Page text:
July 16

July 16th, 2007

Northern Ontario is truly testing my physical and mental strengths. It was another exhausting day in both aspects.


I think I can, I think I can, I think I can. That’s pretty much the only thing going through my head this morning as I was faced with 2 mammoth sized hills almost immediately. Talk about frustrating. When I reached the top of the first hill, I was anticipating a nice break while I coasted down the other side. Wrong. Who knew that a hill can be on top of another hill?? Fortunately the pavement wasn’t too bad, the wind wasn’t strong and it wasn’t raining. But it was still tiring as hell.


I was cruising along side the beautiful Lake Superior coast line when I came up to a gorgeous area called Rossport. The crisp blue water seemed to be almost embedded into the swirling sand and jagged rocks. The green trees, the islands and the cliffs had seduced me into a hypnotic trance allowing me to forget about the rough start to my morning. Then as I passed Rossport the road swung hard to the right and began a gentle climb. I strained to see around the bend in front of me to try and catch a glimpse of the top of the hill. But the slope started to grow. The bend continued to wind. The hill came out of no where and caught me completely by surprise. It’s incredibly tough to pace yourself when you have no concept of how high the peak of the mountain will be. Not being able to see around the corners made for an excruciating climb. I was breathing hard and my arms were swinging wildly trying to provide some extra momentum. The air was still since I was engulfed in an endless canyon of rock surrounding me. The calmness and the late morning heat made for a perfect breeding ground for the infamous black flies. I had no way to escape the pesky little buggers. I couldn’t go any faster and they were only motivated to attack me more with every hot breath I took. Finally at the top, I was nearly ready to collapse, but I kept my legs moving until I was away from the flies. By the time lunch rolled around, I’d only managed to squeeze in 35 km. But my mom was happy because we stumbled across a patch of amythest. I personally think it’s just another rock, but whatever floats your boat.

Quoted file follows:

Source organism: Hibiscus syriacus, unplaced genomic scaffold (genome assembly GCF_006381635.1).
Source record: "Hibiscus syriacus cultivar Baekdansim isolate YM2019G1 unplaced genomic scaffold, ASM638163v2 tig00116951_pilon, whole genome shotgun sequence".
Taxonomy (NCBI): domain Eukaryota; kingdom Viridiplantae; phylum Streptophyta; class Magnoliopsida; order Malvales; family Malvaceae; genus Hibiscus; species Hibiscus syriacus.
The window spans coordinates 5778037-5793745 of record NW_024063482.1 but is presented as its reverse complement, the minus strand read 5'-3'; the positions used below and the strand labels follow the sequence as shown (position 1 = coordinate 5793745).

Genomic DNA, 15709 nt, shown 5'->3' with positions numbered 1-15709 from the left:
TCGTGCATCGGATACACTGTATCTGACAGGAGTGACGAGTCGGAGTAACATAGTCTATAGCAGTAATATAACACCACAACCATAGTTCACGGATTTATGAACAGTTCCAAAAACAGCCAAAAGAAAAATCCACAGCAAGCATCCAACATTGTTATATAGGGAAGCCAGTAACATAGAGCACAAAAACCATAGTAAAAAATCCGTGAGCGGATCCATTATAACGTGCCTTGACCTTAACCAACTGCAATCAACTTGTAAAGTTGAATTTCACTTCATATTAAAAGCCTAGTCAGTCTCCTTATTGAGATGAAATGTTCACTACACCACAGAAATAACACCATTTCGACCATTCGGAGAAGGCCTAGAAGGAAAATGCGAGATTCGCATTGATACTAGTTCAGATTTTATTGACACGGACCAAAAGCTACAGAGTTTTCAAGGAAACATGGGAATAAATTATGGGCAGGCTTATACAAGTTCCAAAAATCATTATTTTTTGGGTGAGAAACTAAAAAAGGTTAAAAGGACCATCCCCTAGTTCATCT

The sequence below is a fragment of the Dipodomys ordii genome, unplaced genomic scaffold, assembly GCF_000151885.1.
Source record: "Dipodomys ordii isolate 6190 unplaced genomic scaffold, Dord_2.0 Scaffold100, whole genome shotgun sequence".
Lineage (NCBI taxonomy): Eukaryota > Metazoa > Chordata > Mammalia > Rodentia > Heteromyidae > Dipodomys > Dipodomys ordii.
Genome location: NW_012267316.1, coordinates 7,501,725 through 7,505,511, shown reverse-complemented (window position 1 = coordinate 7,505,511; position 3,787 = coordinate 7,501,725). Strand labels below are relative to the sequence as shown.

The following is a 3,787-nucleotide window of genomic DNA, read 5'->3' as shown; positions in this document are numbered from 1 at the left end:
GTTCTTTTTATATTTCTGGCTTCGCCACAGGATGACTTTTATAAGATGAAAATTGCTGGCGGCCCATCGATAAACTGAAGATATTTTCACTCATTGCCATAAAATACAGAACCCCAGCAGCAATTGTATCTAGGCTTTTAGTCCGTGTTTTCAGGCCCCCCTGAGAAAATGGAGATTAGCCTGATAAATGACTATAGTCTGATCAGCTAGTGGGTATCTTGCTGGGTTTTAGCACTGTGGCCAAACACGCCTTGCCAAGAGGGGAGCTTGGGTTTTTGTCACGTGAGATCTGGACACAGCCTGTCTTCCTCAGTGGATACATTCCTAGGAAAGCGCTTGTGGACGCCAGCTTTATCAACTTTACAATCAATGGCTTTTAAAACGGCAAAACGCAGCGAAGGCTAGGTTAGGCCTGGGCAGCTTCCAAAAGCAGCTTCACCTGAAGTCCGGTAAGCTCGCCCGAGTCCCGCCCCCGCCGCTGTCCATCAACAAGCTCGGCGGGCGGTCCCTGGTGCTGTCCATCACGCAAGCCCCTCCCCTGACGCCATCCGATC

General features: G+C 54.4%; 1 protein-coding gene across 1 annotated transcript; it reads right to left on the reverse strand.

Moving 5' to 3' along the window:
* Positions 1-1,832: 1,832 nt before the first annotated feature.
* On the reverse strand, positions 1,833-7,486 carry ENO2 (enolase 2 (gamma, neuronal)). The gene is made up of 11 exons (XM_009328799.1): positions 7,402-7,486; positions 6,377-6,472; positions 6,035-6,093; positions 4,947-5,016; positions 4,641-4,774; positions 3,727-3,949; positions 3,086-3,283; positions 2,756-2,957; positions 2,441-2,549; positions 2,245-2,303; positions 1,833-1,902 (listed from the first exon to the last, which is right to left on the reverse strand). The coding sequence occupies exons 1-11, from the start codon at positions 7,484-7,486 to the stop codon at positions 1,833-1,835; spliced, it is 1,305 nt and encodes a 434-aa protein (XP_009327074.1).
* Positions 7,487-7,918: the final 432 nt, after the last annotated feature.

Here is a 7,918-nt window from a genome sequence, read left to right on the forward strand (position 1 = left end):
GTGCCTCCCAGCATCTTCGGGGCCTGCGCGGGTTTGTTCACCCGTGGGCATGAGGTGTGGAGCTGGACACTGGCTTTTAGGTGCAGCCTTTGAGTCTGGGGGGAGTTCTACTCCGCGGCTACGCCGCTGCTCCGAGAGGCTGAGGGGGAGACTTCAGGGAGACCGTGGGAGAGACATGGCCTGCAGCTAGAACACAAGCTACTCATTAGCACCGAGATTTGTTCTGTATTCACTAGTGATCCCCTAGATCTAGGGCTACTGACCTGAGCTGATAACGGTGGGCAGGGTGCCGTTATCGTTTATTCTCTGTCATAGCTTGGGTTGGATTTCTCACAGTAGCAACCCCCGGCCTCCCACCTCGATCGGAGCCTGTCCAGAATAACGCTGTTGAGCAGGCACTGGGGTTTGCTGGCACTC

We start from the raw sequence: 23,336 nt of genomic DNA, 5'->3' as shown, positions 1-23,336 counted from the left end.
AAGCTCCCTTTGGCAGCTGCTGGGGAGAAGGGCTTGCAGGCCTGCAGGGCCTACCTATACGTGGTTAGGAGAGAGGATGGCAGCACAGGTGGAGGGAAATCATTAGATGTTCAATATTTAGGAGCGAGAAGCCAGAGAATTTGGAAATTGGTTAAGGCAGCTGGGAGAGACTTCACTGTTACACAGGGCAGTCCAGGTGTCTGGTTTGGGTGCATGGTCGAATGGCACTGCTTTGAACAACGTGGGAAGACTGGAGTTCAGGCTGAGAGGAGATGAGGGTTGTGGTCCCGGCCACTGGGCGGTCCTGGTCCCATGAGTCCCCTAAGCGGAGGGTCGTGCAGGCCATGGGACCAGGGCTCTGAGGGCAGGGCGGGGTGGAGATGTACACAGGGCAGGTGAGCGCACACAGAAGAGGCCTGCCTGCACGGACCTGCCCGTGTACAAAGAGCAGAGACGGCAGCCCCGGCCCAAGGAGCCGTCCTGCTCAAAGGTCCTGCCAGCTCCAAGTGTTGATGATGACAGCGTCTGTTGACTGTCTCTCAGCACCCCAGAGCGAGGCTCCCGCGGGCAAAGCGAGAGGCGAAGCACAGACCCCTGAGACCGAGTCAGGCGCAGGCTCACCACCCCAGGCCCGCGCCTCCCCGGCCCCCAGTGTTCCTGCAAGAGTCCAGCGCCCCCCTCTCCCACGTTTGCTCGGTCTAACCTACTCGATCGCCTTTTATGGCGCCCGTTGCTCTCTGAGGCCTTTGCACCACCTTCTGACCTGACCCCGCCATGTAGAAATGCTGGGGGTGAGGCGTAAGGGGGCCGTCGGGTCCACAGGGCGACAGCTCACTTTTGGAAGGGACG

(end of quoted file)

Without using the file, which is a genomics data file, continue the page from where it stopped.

It was encouraging to hear that the worst was behind me. Apparently the hills that I had just faced were some of the toughest in Ontario. A few nice down hill slopes helped me reach Nipigon even with my hard morning. I even hit one hill which allowed me to reach a top speed of over 60 km/h! And I didn’t have to push to hit that speed! I actually had to slow myself down at one point. That’s the kind of rush I live for!


As I said, the day was another mental challenge. I’ve been looking forward to getting to Thunder Bay and I’m only one day away now. But the city is starting off exceptionally unresponsive. John Ayearst from the Thunder Bay Chronicle Journal practically hung up on my dad and told us that they get too many “feel good stories” and there was no way they would give me a write up. It’s people like John who impede our progress towards the end of cancer. Without exposure from the media, people won’t know what I’m doing. And if people don’t know, donations won’t be made. Thanks for the support, John.


With any luck, the people of Thunder Bay will see that what I’m doing is unique and donations will be abundant. Ontario has been an incredible province for donations. I’d hate to leave the last major city with a bad taste in my mouth.


We pulled into the only campground in Nipigon and asked if they’d be willing to donate a site for us. The owner looked snidely over her shoulder at us and scoffed. “I’ve already given too much to people like you”. People like me? I was stunned were her lack of empathy. If anyone is coming through the Nipigon area, avoid the Stillwater Campground. There may not be much else in terms of camping in Nipigon, but you don’t have to drive far to find an alternative. We’re just camped at the Husky Truck Stop less than a kilometer from Stillwater, and they were very accepting to have us stay here. The amenities are even cleaner and open 24 hours. Boycott Stillwater Campground!


As I sat here working on my journal, a friendly face popped up beside me in the window. “Have you already been through Marathon?” a voice asked. “Of course he has. He was at the Triathlon,” a second voice chimed in. The men standing beside the RV were the organizers of the Marathon Triathlon that I had watched a couple days ago. The one gentleman missed me in Marathon since he was actually competing. but the other fellow remembered me. We chatted a bit about the road ahead of me but they had to get moving since the sun was setting and they still had a long drive. Great guys and even made a donation. It was a satisfying finish to a draining day.

Posted in Daily Journal | No Comments »


Leave a Reply

 Comment Form